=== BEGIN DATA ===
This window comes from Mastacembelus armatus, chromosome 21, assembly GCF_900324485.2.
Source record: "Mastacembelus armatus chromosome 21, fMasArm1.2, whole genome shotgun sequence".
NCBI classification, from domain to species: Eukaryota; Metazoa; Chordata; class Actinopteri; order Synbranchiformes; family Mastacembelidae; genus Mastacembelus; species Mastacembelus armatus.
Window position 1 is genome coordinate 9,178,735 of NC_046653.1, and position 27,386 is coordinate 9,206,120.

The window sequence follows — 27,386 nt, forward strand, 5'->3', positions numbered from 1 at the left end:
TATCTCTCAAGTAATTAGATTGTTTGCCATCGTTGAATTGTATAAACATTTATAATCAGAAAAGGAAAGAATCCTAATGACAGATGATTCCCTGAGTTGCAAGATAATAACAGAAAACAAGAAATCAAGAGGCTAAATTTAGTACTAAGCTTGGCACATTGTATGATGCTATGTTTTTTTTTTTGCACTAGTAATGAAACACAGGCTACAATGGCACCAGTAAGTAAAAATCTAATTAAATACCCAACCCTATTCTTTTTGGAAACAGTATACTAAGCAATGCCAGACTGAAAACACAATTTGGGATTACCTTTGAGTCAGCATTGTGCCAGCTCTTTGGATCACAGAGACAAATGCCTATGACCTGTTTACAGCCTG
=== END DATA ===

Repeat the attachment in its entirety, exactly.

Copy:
This window comes from Mastacembelus armatus, chromosome 21, assembly GCF_900324485.2.
Source record: "Mastacembelus armatus chromosome 21, fMasArm1.2, whole genome shotgun sequence".
NCBI classification, from domain to species: Eukaryota; Metazoa; Chordata; class Actinopteri; order Synbranchiformes; family Mastacembelidae; genus Mastacembelus; species Mastacembelus armatus.
Window position 1 is genome coordinate 9,178,735 of NC_046653.1, and position 27,386 is coordinate 9,206,120.

The window sequence follows — 27,386 nt, forward strand, 5'->3', positions numbered from 1 at the left end:
TATCTCTCAAGTAATTAGATTGTTTGCCATCGTTGAATTGTATAAACATTTATAATCAGAAAAGGAAAGAATCCTAATGACAGATGATTCCCTGAGTTGCAAGATAATAACAGAAAACAAGAAATCAAGAGGCTAAATTTAGTACTAAGCTTGGCACATTGTATGATGCTATGTTTTTTTTTTTGCACTAGTAATGAAACACAGGCTACAATGGCACCAGTAAGTAAAAATCTAATTAAATACCCAACCCTATTCTTTTTGGAAACAGTATACTAAGCAATGCCAGACTGAAAACACAATTTGGGATTACCTTTGAGTCAGCATTGTGCCAGCTCTTTGGATCACAGAGACAAATGCCTATGACCTGTTTACAGCCTG